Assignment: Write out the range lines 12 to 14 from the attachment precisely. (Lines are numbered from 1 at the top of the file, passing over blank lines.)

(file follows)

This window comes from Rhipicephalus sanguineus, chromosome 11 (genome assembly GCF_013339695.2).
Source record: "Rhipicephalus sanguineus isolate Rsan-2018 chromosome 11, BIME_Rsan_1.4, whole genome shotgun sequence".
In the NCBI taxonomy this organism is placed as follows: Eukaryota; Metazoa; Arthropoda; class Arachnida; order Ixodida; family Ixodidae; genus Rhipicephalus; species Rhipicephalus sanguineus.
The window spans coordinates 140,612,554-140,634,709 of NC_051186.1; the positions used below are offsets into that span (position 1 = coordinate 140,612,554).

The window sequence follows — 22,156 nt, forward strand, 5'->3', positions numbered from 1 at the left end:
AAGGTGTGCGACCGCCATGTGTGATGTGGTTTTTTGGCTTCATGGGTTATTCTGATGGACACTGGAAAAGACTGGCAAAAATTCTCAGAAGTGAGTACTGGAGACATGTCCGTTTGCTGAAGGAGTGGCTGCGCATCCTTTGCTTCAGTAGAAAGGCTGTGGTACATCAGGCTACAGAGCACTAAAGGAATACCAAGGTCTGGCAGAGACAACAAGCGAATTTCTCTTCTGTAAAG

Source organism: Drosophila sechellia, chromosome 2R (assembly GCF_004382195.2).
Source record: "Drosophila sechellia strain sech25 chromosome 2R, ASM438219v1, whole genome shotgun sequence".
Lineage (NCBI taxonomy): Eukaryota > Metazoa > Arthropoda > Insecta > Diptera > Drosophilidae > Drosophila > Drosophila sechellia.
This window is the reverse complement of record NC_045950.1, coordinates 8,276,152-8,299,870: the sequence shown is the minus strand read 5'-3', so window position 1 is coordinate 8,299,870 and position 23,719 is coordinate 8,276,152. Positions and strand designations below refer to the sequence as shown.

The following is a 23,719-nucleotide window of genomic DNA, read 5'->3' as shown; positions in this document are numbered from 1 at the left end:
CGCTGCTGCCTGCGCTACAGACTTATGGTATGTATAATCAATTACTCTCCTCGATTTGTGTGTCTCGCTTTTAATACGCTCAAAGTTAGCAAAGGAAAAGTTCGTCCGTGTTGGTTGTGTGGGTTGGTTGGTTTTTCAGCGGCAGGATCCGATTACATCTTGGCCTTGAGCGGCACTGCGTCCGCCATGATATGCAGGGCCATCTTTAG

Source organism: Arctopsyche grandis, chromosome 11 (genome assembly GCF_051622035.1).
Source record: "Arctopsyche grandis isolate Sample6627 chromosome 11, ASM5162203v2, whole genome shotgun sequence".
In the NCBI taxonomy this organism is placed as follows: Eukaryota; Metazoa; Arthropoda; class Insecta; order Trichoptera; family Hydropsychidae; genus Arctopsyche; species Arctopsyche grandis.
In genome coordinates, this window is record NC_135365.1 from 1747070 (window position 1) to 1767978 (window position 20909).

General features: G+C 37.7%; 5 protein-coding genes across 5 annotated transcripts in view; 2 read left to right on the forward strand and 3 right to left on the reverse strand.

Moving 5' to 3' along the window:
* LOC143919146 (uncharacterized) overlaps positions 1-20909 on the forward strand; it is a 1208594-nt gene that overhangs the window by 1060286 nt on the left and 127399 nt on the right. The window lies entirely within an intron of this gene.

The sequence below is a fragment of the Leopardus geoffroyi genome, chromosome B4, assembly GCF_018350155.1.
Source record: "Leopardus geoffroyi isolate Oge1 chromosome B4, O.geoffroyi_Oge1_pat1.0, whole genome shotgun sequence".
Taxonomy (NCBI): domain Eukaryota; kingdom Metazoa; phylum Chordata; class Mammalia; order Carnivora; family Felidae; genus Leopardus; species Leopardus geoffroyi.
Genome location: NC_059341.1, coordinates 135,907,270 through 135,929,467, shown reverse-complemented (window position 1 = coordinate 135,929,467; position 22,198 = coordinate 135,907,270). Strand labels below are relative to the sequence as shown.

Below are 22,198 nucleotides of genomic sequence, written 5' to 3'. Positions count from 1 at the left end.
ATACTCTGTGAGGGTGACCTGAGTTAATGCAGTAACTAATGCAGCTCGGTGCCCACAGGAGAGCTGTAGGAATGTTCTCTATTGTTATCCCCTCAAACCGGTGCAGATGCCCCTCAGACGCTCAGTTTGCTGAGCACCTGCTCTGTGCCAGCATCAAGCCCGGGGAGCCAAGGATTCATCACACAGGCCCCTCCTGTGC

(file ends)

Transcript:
CGCTGCTGCCTGCGCTACAGACTTATGGTATGTATAATCAATTACTCTCCTCGATTTGTGTGTCTCGCTTTTAATACGCTCAAAGTTAGCAAAGGAAAAGTTCGTCCGTGTTGGTTGTGTGGGTTGGTTGGTTTTTCAGCGGCAGGATCCGATTACATCTTGGCCTTGAGCGGCACTGCGTCCGCCATGATATGCAGGGCCATCTTTAG

Source organism: Arctopsyche grandis, chromosome 11 (genome assembly GCF_051622035.1).
Source record: "Arctopsyche grandis isolate Sample6627 chromosome 11, ASM5162203v2, whole genome shotgun sequence".